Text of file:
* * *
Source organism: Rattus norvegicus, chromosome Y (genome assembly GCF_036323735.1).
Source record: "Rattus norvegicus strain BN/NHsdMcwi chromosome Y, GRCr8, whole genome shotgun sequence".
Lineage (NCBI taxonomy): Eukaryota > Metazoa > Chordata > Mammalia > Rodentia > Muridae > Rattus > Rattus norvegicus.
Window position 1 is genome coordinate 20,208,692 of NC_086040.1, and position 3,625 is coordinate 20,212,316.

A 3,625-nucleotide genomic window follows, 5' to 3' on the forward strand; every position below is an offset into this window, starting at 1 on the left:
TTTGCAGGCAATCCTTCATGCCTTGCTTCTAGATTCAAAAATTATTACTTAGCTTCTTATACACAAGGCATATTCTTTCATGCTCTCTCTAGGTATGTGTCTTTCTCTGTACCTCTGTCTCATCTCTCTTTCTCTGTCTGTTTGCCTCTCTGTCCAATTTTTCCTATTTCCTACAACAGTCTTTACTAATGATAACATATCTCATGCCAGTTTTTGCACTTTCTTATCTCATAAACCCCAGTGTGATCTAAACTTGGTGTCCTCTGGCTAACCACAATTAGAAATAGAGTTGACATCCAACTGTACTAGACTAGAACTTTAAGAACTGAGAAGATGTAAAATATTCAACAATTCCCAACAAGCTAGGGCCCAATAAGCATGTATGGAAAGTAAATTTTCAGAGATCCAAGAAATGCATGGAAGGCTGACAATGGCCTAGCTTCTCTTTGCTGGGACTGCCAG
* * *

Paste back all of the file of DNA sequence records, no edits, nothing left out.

Source organism: Rattus norvegicus, chromosome Y (genome assembly GCF_036323735.1).
Source record: "Rattus norvegicus strain BN/NHsdMcwi chromosome Y, GRCr8, whole genome shotgun sequence".
Lineage (NCBI taxonomy): Eukaryota > Metazoa > Chordata > Mammalia > Rodentia > Muridae > Rattus > Rattus norvegicus.
Window position 1 is genome coordinate 20,208,692 of NC_086040.1, and position 3,625 is coordinate 20,212,316.

A 3,625-nucleotide genomic window follows, 5' to 3' on the forward strand; every position below is an offset into this window, starting at 1 on the left:
TTTGCAGGCAATCCTTCATGCCTTGCTTCTAGATTCAAAAATTATTACTTAGCTTCTTATACACAAGGCATATTCTTTCATGCTCTCTCTAGGTATGTGTCTTTCTCTGTACCTCTGTCTCATCTCTCTTTCTCTGTCTGTTTGCCTCTCTGTCCAATTTTTCCTATTTCCTACAACAGTCTTTACTAATGATAACATATCTCATGCCAGTTTTTGCACTTTCTTATCTCATAAACCCCAGTGTGATCTAAACTTGGTGTCCTCTGGCTAACCACAATTAGAAATAGAGTTGACATCCAACTGTACTAGACTAGAACTTTAAGAACTGAGAAGATGTAAAATATTCAACAATTCCCAACAAGCTAGGGCCCAATAAGCATGTATGGAAAGTAAATTTTCAGAGATCCAAGAAATGCATGGAAGGCTGACAATGGCCTAGCTTCTCTTTGCTGGGACTGCCAG